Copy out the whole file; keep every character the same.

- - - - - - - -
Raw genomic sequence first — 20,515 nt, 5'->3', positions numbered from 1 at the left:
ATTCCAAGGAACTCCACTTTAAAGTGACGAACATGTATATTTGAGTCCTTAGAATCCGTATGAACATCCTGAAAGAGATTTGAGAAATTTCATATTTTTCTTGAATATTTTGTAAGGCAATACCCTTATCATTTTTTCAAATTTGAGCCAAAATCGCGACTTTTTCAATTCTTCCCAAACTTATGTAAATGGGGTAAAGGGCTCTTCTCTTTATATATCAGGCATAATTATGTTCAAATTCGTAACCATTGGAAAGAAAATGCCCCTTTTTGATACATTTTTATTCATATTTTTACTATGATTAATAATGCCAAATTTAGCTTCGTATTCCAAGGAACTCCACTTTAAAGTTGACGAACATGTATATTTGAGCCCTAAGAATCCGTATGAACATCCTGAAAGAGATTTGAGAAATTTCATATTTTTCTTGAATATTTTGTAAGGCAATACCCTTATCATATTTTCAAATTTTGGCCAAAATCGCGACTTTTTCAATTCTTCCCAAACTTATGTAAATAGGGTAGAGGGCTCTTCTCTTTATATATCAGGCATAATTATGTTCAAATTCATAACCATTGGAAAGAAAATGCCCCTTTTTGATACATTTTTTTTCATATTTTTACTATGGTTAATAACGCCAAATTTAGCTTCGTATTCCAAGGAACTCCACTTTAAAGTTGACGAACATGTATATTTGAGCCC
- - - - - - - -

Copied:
Raw genomic sequence first — 20,515 nt, 5'->3', positions numbered from 1 at the left:
ATTCCAAGGAACTCCACTTTAAAGTGACGAACATGTATATTTGAGTCCTTAGAATCCGTATGAACATCCTGAAAGAGATTTGAGAAATTTCATATTTTTCTTGAATATTTTGTAAGGCAATACCCTTATCATTTTTTCAAATTTGAGCCAAAATCGCGACTTTTTCAATTCTTCCCAAACTTATGTAAATGGGGTAAAGGGCTCTTCTCTTTATATATCAGGCATAATTATGTTCAAATTCGTAACCATTGGAAAGAAAATGCCCCTTTTTGATACATTTTTATTCATATTTTTACTATGATTAATAATGCCAAATTTAGCTTCGTATTCCAAGGAACTCCACTTTAAAGTTGACGAACATGTATATTTGAGCCCTAAGAATCCGTATGAACATCCTGAAAGAGATTTGAGAAATTTCATATTTTTCTTGAATATTTTGTAAGGCAATACCCTTATCATATTTTCAAATTTTGGCCAAAATCGCGACTTTTTCAATTCTTCCCAAACTTATGTAAATAGGGTAGAGGGCTCTTCTCTTTATATATCAGGCATAATTATGTTCAAATTCATAACCATTGGAAAGAAAATGCCCCTTTTTGATACATTTTTTTTCATATTTTTACTATGGTTAATAACGCCAAATTTAGCTTCGTATTCCAAGGAACTCCACTTTAAAGTTGACGAACATGTATATTTGAGCCC